Smiles vs fear mongering

Movements are a funny thing. You can get involved in one and never know what is going to happen, but when it's the right thing to do, you actually feel something.

The positive power of whatever it is pushing you forward into a brighter future you're helping to create.

Proportional representation advocacy has been like that. Every step of the way, our path has been lined with a life improvement goal and camaraderie. This is in stark opposition to the No side, who have thrived on bitterness. 

Personified by Andrew Wilkinson, PR's opponents have resorted to soul-sucking falsehoods to find support.

They've claimed whoppers like currently invisible fringe groups will be elected (a vote threshold ensures they won't), they've said rural areas will lose their voices (PR actually enhances local representation), and that "stable" majorities get things done (the Liberals took hundreds of days off from sitting in the legislature during their day, ensuring exactly nothing got done).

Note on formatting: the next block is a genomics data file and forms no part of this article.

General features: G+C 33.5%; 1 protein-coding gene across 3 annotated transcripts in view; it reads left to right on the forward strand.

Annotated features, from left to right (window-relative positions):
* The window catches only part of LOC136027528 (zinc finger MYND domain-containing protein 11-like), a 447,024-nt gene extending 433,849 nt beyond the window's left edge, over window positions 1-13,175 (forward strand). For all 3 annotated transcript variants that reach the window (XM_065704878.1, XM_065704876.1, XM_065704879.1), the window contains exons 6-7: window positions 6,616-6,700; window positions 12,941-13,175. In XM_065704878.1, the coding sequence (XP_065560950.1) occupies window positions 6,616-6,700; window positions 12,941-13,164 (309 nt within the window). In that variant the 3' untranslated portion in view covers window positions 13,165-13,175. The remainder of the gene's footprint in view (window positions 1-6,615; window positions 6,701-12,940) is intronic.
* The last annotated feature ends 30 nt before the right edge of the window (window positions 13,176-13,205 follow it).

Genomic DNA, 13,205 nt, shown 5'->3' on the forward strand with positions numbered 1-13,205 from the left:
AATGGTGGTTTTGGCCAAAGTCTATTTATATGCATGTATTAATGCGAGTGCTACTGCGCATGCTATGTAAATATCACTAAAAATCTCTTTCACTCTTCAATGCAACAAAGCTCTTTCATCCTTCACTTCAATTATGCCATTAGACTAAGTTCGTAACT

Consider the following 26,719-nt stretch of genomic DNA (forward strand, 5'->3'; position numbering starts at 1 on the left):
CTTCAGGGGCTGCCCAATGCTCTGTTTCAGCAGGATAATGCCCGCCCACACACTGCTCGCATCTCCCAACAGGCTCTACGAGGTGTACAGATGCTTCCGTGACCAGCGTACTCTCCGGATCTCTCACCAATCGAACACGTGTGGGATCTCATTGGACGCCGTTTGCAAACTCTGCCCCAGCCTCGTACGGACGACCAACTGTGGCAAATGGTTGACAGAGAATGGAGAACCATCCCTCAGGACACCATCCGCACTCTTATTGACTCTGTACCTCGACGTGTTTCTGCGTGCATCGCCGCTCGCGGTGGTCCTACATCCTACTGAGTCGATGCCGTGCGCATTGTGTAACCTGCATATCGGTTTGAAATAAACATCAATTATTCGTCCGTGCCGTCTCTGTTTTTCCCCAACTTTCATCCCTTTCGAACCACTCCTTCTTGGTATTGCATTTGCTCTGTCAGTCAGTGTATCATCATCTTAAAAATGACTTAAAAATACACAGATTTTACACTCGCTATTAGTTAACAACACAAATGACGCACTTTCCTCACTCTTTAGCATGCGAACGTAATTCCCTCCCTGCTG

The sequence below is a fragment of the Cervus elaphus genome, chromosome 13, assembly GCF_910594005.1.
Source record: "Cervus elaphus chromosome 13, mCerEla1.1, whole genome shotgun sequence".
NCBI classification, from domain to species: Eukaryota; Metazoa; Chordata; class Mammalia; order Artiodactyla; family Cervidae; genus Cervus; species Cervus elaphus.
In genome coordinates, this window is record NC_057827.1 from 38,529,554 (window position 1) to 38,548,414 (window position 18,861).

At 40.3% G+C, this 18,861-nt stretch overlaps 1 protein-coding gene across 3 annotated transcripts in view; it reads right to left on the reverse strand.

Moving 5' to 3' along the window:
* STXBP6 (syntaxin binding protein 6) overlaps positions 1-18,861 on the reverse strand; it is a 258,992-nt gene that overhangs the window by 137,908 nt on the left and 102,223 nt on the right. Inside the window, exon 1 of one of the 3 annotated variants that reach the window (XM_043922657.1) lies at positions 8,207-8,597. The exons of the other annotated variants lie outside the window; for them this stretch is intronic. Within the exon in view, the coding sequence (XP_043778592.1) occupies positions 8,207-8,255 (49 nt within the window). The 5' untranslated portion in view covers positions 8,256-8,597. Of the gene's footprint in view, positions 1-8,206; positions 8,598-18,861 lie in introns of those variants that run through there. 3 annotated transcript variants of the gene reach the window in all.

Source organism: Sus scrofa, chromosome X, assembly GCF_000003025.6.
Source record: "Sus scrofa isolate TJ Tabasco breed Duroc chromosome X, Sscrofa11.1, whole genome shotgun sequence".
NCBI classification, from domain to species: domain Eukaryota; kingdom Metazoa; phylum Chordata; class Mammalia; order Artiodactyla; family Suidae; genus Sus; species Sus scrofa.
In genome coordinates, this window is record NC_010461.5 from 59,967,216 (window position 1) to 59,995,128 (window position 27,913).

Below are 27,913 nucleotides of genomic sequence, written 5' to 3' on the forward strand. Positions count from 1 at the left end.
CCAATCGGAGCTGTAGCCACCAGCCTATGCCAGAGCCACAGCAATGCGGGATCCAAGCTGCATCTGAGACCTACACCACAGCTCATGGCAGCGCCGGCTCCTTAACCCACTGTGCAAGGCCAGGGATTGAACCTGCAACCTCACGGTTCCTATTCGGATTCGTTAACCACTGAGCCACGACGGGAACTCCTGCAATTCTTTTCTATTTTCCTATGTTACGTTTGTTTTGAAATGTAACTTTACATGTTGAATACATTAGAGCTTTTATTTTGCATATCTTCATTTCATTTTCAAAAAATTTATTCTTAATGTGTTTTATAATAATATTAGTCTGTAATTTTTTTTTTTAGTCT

These are just a few of the lies they have fed B.C. voters.

Who could reasonably fight against a system that is more fair, more democratic? Who wouldn't want increased voter turnout, higher environmental and economic performance, improved voices for Indigenous peoples, and a vote that finally counts? 

When you look at both sides of the debate, and one has smiles on their faces when they talk, while the other looks scared and miserable, this is a pretty good indication that the No side is only worried about their self interests.

I like fairness, and I think it's high time our voting methods tried their best to be that way. 

Tom Wharton, New Westminster

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